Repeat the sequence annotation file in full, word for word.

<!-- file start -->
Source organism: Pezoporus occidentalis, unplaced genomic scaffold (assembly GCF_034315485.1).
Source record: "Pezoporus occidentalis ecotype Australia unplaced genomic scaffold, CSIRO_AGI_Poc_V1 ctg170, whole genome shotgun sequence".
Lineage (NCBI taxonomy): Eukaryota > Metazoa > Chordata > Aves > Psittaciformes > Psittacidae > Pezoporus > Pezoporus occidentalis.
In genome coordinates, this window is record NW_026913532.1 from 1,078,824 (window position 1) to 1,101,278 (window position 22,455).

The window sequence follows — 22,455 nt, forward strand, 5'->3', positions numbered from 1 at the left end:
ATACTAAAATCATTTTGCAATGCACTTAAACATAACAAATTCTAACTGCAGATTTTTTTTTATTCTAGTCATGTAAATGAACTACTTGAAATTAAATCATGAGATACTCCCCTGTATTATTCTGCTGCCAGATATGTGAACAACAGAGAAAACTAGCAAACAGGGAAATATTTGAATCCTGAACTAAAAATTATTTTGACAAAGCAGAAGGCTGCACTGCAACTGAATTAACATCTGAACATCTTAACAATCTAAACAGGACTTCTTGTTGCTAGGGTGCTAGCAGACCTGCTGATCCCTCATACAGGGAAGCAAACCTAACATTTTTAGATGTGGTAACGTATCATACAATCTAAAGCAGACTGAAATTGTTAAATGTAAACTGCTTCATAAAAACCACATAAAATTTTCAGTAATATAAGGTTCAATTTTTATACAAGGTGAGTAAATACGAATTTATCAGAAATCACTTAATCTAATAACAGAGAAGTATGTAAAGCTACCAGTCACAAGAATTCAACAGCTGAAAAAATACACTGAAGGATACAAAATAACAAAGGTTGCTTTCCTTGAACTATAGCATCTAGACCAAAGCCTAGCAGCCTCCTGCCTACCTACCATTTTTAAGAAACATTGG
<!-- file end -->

Source organism: Pezoporus occidentalis, unplaced genomic scaffold (assembly GCF_034315485.1).
Source record: "Pezoporus occidentalis ecotype Australia unplaced genomic scaffold, CSIRO_AGI_Poc_V1 ctg170, whole genome shotgun sequence".
Lineage (NCBI taxonomy): Eukaryota > Metazoa > Chordata > Aves > Psittaciformes > Psittacidae > Pezoporus > Pezoporus occidentalis.
In genome coordinates, this window is record NW_026913532.1 from 1,078,824 (window position 1) to 1,101,278 (window position 22,455).

The window sequence follows — 22,455 nt, forward strand, 5'->3', positions numbered from 1 at the left end:
ATACTAAAATCATTTTGCAATGCACTTAAACATAACAAATTCTAACTGCAGATTTTTTTTTATTCTAGTCATGTAAATGAACTACTTGAAATTAAATCATGAGATACTCCCCTGTATTATTCTGCTGCCAGATATGTGAACAACAGAGAAAACTAGCAAACAGGGAAATATTTGAATCCTGAACTAAAAATTATTTTGACAAAGCAGAAGGCTGCACTGCAACTGAATTAACATCTGAACATCTTAACAATCTAAACAGGACTTCTTGTTGCTAGGGTGCTAGCAGACCTGCTGATCCCTCATACAGGGAAGCAAACCTAACATTTTTAGATGTGGTAACGTATCATACAATCTAAAGCAGACTGAAATTGTTAAATGTAAACTGCTTCATAAAAACCACATAAAATTTTCAGTAATATAAGGTTCAATTTTTATACAAGGTGAGTAAATACGAATTTATCAGAAATCACTTAATCTAATAACAGAGAAGTATGTAAAGCTACCAGTCACAAGAATTCAACAGCTGAAAAAATACACTGAAGGATACAAAATAACAAAGGTTGCTTTCCTTGAACTATAGCATCTAGACCAAAGCCTAGCAGCCTCCTGCCTACCTACCATTTTTAAGAAACATTGG